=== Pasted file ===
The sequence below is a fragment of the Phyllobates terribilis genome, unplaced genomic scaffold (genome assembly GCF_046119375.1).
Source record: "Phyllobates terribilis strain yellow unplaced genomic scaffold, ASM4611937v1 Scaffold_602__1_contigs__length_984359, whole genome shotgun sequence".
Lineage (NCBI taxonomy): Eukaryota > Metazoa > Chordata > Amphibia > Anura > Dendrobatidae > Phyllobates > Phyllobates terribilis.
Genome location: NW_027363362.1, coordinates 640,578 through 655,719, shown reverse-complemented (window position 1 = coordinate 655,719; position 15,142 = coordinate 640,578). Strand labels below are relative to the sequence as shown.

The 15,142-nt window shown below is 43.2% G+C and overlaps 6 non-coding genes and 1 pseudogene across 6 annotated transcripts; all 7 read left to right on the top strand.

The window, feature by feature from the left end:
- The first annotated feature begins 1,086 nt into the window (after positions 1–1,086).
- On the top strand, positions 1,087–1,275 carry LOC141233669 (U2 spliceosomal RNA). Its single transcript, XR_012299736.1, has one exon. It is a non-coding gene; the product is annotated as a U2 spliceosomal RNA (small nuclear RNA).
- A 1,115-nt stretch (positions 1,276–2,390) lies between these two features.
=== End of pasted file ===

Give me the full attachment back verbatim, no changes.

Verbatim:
The sequence below is a fragment of the Phyllobates terribilis genome, unplaced genomic scaffold (genome assembly GCF_046119375.1).
Source record: "Phyllobates terribilis strain yellow unplaced genomic scaffold, ASM4611937v1 Scaffold_602__1_contigs__length_984359, whole genome shotgun sequence".
Lineage (NCBI taxonomy): Eukaryota > Metazoa > Chordata > Amphibia > Anura > Dendrobatidae > Phyllobates > Phyllobates terribilis.
Genome location: NW_027363362.1, coordinates 640,578 through 655,719, shown reverse-complemented (window position 1 = coordinate 655,719; position 15,142 = coordinate 640,578). Strand labels below are relative to the sequence as shown.

The 15,142-nt window shown below is 43.2% G+C and overlaps 6 non-coding genes and 1 pseudogene across 6 annotated transcripts; all 7 read left to right on the top strand.

The window, feature by feature from the left end:
- The first annotated feature begins 1,086 nt into the window (after positions 1–1,086).
- On the top strand, positions 1,087–1,275 carry LOC141233669 (U2 spliceosomal RNA). Its single transcript, XR_012299736.1, has one exon. It is a non-coding gene; the product is annotated as a U2 spliceosomal RNA (small nuclear RNA).
- A 1,115-nt stretch (positions 1,276–2,390) lies between these two features.